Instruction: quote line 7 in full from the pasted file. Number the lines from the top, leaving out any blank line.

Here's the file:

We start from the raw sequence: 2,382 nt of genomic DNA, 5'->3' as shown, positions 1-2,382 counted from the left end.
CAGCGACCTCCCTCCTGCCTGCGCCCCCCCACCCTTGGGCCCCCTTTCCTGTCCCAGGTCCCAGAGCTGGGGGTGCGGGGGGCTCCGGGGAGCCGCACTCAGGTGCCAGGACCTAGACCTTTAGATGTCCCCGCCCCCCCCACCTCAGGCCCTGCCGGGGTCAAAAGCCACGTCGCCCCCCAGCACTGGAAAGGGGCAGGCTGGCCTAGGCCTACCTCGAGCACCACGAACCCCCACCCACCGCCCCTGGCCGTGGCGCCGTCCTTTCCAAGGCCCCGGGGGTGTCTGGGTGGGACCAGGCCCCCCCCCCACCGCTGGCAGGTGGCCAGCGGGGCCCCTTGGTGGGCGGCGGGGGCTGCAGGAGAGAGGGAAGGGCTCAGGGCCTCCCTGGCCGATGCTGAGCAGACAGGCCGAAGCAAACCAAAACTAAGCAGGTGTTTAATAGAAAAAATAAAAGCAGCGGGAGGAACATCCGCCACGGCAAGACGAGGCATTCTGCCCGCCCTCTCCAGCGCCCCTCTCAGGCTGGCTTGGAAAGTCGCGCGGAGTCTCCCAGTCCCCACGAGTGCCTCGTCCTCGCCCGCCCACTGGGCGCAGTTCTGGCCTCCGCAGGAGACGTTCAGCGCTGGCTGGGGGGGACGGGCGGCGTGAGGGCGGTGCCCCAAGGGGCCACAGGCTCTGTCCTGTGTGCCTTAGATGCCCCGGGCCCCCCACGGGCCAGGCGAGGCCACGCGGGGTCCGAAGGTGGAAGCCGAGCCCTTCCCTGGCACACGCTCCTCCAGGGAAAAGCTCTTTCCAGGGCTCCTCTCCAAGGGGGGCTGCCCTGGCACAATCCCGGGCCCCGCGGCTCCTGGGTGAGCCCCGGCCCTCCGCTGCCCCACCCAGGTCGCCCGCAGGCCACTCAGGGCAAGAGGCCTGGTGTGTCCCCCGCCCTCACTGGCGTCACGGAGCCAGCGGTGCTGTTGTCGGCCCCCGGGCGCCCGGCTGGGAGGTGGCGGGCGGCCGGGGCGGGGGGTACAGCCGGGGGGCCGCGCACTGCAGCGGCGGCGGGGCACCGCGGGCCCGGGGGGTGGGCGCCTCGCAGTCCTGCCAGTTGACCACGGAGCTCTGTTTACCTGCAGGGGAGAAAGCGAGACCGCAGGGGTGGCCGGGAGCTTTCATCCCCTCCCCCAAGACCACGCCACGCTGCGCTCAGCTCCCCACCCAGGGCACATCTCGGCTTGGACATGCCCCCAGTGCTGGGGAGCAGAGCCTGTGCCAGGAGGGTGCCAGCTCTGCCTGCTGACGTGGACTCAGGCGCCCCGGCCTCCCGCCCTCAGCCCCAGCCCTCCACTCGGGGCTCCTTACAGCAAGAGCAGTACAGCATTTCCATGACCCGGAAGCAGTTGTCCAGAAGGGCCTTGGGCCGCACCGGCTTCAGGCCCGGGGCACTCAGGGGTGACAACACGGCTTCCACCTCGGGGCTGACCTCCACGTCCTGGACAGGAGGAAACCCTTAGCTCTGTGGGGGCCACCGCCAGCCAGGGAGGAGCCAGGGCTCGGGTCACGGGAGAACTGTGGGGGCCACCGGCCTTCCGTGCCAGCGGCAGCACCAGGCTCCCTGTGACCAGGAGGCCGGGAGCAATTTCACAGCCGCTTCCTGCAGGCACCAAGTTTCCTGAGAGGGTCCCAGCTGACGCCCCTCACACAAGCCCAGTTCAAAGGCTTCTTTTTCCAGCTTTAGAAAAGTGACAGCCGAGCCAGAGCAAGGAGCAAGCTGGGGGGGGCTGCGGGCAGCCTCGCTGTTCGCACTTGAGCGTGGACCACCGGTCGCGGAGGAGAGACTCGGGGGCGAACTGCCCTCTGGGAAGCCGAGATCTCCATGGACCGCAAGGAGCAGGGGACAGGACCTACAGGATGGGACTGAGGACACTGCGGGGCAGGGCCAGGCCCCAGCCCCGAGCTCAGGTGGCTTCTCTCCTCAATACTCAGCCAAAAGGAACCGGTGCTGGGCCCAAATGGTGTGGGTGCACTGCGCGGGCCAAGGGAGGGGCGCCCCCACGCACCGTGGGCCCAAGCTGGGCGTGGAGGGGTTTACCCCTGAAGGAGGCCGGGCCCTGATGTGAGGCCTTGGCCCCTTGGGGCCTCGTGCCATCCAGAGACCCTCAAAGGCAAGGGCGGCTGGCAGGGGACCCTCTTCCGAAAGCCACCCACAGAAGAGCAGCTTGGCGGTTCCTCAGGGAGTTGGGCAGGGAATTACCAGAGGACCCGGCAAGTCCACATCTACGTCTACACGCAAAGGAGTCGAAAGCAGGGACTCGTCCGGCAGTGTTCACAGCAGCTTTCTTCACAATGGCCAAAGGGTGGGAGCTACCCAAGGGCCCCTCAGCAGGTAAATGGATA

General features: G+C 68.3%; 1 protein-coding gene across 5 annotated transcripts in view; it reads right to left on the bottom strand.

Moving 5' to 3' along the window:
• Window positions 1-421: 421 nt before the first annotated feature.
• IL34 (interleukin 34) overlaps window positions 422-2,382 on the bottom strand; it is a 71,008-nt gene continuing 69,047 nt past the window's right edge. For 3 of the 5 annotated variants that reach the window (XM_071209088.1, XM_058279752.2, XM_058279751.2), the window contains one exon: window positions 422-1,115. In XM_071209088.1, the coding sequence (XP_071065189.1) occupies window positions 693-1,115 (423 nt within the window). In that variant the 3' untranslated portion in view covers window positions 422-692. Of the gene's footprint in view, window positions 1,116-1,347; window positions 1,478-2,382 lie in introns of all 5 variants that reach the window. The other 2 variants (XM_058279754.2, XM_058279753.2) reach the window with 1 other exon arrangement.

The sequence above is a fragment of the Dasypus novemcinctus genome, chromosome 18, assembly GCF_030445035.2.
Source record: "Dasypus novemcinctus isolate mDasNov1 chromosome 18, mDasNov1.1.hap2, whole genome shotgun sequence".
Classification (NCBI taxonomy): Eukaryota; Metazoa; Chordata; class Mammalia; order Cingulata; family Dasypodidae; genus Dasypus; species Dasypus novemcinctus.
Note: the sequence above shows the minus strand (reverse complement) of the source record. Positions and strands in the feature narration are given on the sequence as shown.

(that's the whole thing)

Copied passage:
The sequence above is a fragment of the Dasypus novemcinctus genome, chromosome 18, assembly GCF_030445035.2.